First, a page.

Saturday, October 26, 2013

Chicken Jacket

OK, so it has been forever since my last post and that is because we bought a farm! So add farm chores to my already long list of things to do and crafting pretty much stops all together! Well, that is not entirely true... instead of making baby clothes and cloth diapers I have been making animal things. Today I am talking about a warm winter coat for our hen "Broody" who was given to us this summer. She lived on a farm with far to many roosters and she was bred so often that her entire back was bare. No feathers. So this summer I made her a thin rooster saddle aka hen apron so when our rooster would breed with her he wouldn't hurt her. It looked like this:


Cute right!? Well my hope was that this would help with her feathers growing back and it did but just not enough... or not fast enough anyway. This is poor broody without her apron:


Kinda tough to tell because her skin is nearly the same color as her feathers but her back is still completely bare. Temps this morning were in the 30's and I just can't let poor Broody out in the cold half naked! So I switched things up a bit and made her a nice thick winter jacket using the same method as the thin apron. So whether you need to make a thick coat or a simple apron for your hen, this pattern will work!

Broody is a full size Buff Orpington hen. If you are working with a bantum you will have different measurements and such. You will want the total length of your jacket to stretch from the base of her neck to about mid-tail. And when measuring for the width (have a helper handy!) lift the wings and measure about an inch or two past each side where the wings will cover. For Broody that was about 8in long and 6in wide. For the straps you will want to measure from under the wing by her chest to the other side of her neck.


The shape we are going for here looks something like a hot air balloon. A somewhat thin part followed by a big round and then your straps. Something like this:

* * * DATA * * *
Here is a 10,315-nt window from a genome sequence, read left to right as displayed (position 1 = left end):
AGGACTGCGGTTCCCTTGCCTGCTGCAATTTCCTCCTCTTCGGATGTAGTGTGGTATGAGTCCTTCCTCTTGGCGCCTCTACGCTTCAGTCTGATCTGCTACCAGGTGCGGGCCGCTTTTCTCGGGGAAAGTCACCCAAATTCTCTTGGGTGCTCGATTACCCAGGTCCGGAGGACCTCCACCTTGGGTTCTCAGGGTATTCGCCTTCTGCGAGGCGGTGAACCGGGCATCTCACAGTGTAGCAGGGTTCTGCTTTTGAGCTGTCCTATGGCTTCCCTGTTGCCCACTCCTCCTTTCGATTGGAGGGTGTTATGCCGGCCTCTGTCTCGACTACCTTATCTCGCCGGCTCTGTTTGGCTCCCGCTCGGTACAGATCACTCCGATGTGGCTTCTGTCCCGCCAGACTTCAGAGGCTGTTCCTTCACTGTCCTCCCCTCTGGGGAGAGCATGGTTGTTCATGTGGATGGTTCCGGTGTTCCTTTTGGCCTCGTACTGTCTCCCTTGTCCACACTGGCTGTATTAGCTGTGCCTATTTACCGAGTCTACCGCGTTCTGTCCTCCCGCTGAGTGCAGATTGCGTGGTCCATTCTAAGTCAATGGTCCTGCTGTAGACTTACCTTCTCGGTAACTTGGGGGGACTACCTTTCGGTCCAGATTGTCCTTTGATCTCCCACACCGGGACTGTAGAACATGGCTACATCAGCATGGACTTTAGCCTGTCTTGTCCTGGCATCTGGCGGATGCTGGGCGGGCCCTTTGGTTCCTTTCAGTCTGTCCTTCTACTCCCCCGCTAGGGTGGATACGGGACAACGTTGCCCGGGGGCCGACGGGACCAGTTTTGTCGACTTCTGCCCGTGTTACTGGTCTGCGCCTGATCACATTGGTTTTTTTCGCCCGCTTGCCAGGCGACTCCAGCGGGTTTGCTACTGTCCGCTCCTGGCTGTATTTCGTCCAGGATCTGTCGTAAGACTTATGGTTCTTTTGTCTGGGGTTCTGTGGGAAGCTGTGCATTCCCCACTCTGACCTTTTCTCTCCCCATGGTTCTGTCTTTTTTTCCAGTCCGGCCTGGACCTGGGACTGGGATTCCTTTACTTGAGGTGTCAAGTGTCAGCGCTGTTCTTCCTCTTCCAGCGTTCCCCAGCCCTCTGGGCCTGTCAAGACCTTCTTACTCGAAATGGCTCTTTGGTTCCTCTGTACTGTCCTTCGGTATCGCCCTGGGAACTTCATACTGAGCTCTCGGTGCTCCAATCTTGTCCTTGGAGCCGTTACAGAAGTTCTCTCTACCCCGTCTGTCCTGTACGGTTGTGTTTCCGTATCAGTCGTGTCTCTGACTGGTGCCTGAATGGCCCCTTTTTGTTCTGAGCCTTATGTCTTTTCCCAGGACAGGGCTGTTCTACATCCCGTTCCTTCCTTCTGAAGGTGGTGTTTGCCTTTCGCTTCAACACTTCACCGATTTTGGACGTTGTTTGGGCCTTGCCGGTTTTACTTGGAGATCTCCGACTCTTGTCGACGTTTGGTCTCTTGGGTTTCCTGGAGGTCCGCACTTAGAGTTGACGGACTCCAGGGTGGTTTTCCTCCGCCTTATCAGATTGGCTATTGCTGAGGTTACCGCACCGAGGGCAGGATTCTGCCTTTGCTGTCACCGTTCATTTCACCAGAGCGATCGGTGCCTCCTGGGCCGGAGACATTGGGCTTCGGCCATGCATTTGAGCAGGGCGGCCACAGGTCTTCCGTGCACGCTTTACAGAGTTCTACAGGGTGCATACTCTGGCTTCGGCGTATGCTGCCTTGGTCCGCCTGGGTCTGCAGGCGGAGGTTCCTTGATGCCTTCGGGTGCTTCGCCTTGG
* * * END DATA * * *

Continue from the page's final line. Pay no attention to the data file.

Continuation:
Now, you are going to need 2 of each. I have chosen fleece because it is warm and wicks away wetness. When I did the thinner apron I used a cute quilters fabric and backed it with an ugly but strong canvas so it was both cute but also strong so the rooster's nails and spurs wouldn't bother her. I do have cute colors and patterns for my fleece but I chose this color because it closely matches my bird and winter is coming and the places to hide from hawks are losing their leaves so I didn't want to put a big bulls-eye on Broody.

If your fabric has a right and wrong side you will be facing your right sides together to get started. Then we will turn, top stitch, stuff (if you plan to) add the straps...

Anyway, start with your jacket like this and work your way from one side to the other without closing up the top.


After you have stitched all around, turn through the opening in the top and stuff if you are going to stuff. I lightly stuffed with some down from another bird we processed a while back. Gotta make use of all the parts right! Did you know that 7lbs of feathers in your compost pile = 1lb of nitrogen for your garden once composted! It also makes for super warm stuffing in a chicken jacket!